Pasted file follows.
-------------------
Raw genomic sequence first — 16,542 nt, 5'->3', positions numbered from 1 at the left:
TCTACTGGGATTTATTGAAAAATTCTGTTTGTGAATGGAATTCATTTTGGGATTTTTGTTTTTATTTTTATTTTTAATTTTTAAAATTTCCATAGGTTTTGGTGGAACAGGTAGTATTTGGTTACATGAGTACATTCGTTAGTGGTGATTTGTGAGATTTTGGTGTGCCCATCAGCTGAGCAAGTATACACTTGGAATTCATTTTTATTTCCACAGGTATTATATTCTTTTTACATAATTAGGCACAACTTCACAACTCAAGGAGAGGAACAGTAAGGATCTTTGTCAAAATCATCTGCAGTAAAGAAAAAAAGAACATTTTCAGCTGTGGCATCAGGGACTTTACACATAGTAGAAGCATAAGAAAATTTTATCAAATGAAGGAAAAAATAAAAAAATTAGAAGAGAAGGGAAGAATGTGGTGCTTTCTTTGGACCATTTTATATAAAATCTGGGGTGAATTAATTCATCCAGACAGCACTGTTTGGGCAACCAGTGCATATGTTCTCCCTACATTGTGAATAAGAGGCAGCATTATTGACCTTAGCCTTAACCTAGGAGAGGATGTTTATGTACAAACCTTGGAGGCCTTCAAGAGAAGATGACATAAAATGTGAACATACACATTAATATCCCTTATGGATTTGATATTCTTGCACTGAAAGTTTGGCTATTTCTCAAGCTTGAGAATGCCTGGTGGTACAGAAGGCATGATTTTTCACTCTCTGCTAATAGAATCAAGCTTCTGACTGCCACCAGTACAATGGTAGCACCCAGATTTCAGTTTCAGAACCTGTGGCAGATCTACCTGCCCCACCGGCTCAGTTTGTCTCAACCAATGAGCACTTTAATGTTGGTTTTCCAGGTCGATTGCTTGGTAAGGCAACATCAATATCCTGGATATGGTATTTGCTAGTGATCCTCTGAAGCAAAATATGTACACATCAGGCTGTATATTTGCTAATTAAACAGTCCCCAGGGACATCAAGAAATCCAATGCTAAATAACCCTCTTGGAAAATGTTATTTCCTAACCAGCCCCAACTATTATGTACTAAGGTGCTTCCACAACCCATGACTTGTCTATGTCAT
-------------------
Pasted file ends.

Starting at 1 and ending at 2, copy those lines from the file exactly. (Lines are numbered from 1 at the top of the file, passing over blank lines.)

Raw genomic sequence first — 16,542 nt, 5'->3', positions numbered from 1 at the left:
TCTACTGGGATTTATTGAAAAATTCTGTTTGTGAATGGAATTCATTTTGGGATTTTTGTTTTTATTTTTATTTTTAATTTTTAAAATTTCCATAGGTTTTGGTGGAACAGGTAGTATTTGGTTACATGAGTACATTCGTTAGTGGTGATTTGTGAGATTTTGGTGTGCCCATCAGCTGAGCAAGTATACACTTGGAATTCATTTTTATTTCCACAGGTATTATATTCTTTTTACATAATTAGGCACAACTTCACAACTCAAGGAGAGGAACAGTAAGGATCTTTGTCAAAATCATCTGCAGTAAAGAAAAAAAGAACATTTTCAGCTGTGGCATCAGGGACTTTACACATAGTAGAAGCATAAGAAAATTTTATCAAATGAAGGAAAAAATAAAAAAATTAGAAGAGAAGGGAAGAATGTGGTGCTTTCTTTGGACCATTTTATATAAAATCTGGGGTGAATTAATTCATCCAGACAGCACTGTTTGGGCAACCAGTGCATATGTTCTCCCTACATTGTGAATAAGAGGCAGCATTATTGACCTTAGCCTTAACCTAGGAGAGGATGTTTATGTACAAACCTTGGAGGCCTTCAAGAGAAGATGACATAAAATGTGAACATACACATTAATATCCCTTATGGATTTGATATTCTTGCACTGAAAGTTTGGCTATTTCTCAAGCTTGAGAATGCCTGGTGGTACAGAAGGCATGATTTTTCACTCTCTGCTAATAGAATCAAGCTTCTGACTGCCACCAGTACAATGGTAGCACCCAGATTTCAGTTTCAGAACCTGTGGCAGATCTACCTGCCCCACCGGCTCAGTTTGTCTCAACCAATGAGCACTTTAATGTTGGTTTTCCAGGTCGATTGCTTGGTAAGGCAACATCAATATCCTGGATATGGTATTTGCTAGTGATCCTCTGAAGCAAAATATGTACACATCAGGCTGTATATTTGCTAATTAAACAGTCCCCAGGGACATCAAGAAATCCAATGCTAAATAACCCTCTTGGAAAATGTTATTTCCTAACCAGCCCCAACTATTATGTACTAAGGTGCTTCCACAACCCATGACTTGTCTATGTCAT